“Everything you own in the box to the left… to the left, to the left…” Perhaps if Queen Bey was everyone’s employer, we’d all be a little clearer on the necessary steps for terminating employees. Since Beyoncé has so much on her plate, however, it’s nice to have an employee termination checklist. Make sure you’ve done your due diligence when an employee is leaving the company and develop a system.
It might seem like the most difficult parts in the termination process would be helping the employee pack, and then carrying those heavy boxes to his/her car. There are actually a number of steps in the process that require more attention than just the physical work. To cover everything involved, we’ve created an employee termination checklist.
You can make the process easier on yourself by becoming familiar with the termination process so that when the time comes (which it will—human resource studies show that the average employee turnover rate for companies is around 19%) you will be ready for action.
Leaving, fired, or laid off
While the word “termination” sounds ominous and foreboding, terminating an employee isn’t necessarily always a negative thing. There are actually different ways an employee will leave a company.
Some employees leave their place of employment for a job with another company (also called resigning). Employees will leave for another company if they have maxed out the pay scale for their position or have no other possible promotions. Maybe their role changed and they found something elsewhere better suited for their skills.
Some employees have life circumstances that cause them to move to a different city, state, or even country.
Firing for any number of reasons (misconduct, fraud, stealing, performance, insubordination, etc.) would be another reason for termination.
Companies going through buyouts or layoffs could also cause employee terminations. Finally, employees who retire become terminated employees. Long story short, the termination process simply means that an employee’s status is changing from active to terminated.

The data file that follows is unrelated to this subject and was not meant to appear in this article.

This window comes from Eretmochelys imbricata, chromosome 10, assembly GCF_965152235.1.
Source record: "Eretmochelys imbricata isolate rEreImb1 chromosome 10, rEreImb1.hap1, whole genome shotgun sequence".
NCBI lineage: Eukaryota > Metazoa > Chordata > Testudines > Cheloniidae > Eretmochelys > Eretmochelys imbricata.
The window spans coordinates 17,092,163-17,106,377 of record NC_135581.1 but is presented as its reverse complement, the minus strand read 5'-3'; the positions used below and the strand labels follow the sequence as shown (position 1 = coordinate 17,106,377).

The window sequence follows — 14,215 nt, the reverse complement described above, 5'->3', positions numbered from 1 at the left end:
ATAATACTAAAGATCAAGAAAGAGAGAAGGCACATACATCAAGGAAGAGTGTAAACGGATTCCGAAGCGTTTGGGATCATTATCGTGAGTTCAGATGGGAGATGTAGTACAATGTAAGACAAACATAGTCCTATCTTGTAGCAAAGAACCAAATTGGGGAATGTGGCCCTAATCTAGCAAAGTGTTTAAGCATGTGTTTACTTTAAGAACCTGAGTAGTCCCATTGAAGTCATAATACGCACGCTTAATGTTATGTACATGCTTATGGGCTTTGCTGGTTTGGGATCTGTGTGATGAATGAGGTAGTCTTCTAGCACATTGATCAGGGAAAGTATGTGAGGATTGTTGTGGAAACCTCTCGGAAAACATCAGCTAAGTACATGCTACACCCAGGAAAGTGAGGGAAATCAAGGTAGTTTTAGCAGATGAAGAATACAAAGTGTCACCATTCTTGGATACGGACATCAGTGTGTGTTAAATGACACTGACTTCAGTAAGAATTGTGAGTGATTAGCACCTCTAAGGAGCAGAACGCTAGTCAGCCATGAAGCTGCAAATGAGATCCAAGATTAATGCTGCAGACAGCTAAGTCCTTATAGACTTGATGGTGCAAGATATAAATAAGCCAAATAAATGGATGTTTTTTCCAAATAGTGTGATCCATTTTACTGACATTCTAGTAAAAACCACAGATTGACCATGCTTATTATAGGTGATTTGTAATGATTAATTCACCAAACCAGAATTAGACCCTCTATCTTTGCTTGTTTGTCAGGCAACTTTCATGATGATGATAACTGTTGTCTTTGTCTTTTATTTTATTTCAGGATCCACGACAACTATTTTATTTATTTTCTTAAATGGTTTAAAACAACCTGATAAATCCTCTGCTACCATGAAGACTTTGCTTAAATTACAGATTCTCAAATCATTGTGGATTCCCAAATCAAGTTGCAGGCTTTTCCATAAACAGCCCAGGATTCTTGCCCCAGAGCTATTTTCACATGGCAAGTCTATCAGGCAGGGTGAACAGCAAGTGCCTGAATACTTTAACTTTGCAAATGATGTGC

You must not know ‘bout me.
One of the first things to remember when terminating an employee is that regardless of reason, it is not appropriate to suddenly pretend that employee never existed. Thanking the employee for their contribution and wishing them well can help ease that awkward tension while formalities are taking place.
When appropriate, it’s also a nice gesture to offer letters of recommendation for employees that have done an exceptional job. Leaving doesn’t have to result in a burned bridge.
In fact, nothing kills employee morale faster than them feeling like nothing more than a cog in a wheel. Employees want to feel valued, and they should still feel some sense of humanity even up to the point that they are out the door for good.
After all, word travels fast. If that employee enjoyed aspects of the job and company, a new hard-working candidate may be a referral away. Considering the high cost of employee turnover, you’ll want to do anything you can to find and retain qualified employees.
And keep talking that mess, that’s fine.
Another thing to remember is that regardless of what occurred to initiate the departure, it is the employer’s responsibility to keep the interaction professional.
“Remember the Golden Rule to treat people the way that you would want to be treated, even when having the uncomfortable conversation of terminating an employee” explains Jaime Zuder, Managing Partner of Journey AZ.